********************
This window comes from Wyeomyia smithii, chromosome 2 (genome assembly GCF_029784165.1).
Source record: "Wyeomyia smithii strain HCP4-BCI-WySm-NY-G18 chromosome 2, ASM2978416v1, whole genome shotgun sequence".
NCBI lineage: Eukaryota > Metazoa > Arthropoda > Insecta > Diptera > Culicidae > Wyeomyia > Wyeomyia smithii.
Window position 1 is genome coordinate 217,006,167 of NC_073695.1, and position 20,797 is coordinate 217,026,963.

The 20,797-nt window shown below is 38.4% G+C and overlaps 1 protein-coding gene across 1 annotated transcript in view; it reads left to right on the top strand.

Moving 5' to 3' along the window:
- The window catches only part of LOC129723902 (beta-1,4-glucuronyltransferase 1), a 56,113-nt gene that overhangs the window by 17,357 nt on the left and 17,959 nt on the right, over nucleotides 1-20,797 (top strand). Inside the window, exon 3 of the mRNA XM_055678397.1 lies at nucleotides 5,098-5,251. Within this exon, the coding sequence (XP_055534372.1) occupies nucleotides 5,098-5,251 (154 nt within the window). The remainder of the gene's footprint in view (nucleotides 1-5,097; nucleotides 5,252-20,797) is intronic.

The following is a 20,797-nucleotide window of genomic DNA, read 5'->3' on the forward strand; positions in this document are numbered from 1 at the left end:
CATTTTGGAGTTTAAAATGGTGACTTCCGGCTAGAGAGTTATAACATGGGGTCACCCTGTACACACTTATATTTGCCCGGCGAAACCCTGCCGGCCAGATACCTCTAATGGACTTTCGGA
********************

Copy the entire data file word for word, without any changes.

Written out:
This window comes from Wyeomyia smithii, chromosome 2 (genome assembly GCF_029784165.1).
Source record: "Wyeomyia smithii strain HCP4-BCI-WySm-NY-G18 chromosome 2, ASM2978416v1, whole genome shotgun sequence".
NCBI lineage: Eukaryota > Metazoa > Arthropoda > Insecta > Diptera > Culicidae > Wyeomyia > Wyeomyia smithii.
Window position 1 is genome coordinate 217,006,167 of NC_073695.1, and position 20,797 is coordinate 217,026,963.

The 20,797-nt window shown below is 38.4% G+C and overlaps 1 protein-coding gene across 1 annotated transcript in view; it reads left to right on the top strand.

Moving 5' to 3' along the window:
- The window catches only part of LOC129723902 (beta-1,4-glucuronyltransferase 1), a 56,113-nt gene that overhangs the window by 17,357 nt on the left and 17,959 nt on the right, over nucleotides 1-20,797 (top strand). Inside the window, exon 3 of the mRNA XM_055678397.1 lies at nucleotides 5,098-5,251. Within this exon, the coding sequence (XP_055534372.1) occupies nucleotides 5,098-5,251 (154 nt within the window). The remainder of the gene's footprint in view (nucleotides 1-5,097; nucleotides 5,252-20,797) is intronic.

The following is a 20,797-nucleotide window of genomic DNA, read 5'->3' on the forward strand; positions in this document are numbered from 1 at the left end:
CATTTTGGAGTTTAAAATGGTGACTTCCGGCTAGAGAGTTATAACATGGGGTCACCCTGTACACACTTATATTTGCCCGGCGAAACCCTGCCGGCCAGATACCTCTAATGGACTTTCGGA